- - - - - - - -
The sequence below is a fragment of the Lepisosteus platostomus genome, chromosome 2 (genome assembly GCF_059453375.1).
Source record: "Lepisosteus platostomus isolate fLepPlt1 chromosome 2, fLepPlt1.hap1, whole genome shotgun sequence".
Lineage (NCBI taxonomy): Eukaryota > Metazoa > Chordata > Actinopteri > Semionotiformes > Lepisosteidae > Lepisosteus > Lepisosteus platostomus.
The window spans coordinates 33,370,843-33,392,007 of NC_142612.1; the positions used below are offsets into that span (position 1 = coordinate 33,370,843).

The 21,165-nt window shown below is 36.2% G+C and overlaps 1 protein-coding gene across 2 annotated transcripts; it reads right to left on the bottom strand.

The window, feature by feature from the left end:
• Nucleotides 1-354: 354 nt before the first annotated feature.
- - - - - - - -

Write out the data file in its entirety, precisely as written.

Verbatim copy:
The sequence below is a fragment of the Lepisosteus platostomus genome, chromosome 2 (genome assembly GCF_059453375.1).
Source record: "Lepisosteus platostomus isolate fLepPlt1 chromosome 2, fLepPlt1.hap1, whole genome shotgun sequence".
Lineage (NCBI taxonomy): Eukaryota > Metazoa > Chordata > Actinopteri > Semionotiformes > Lepisosteidae > Lepisosteus > Lepisosteus platostomus.
The window spans coordinates 33,370,843-33,392,007 of NC_142612.1; the positions used below are offsets into that span (position 1 = coordinate 33,370,843).

The 21,165-nt window shown below is 36.2% G+C and overlaps 1 protein-coding gene across 2 annotated transcripts; it reads right to left on the bottom strand.

The window, feature by feature from the left end:
• Nucleotides 1-354: 354 nt before the first annotated feature.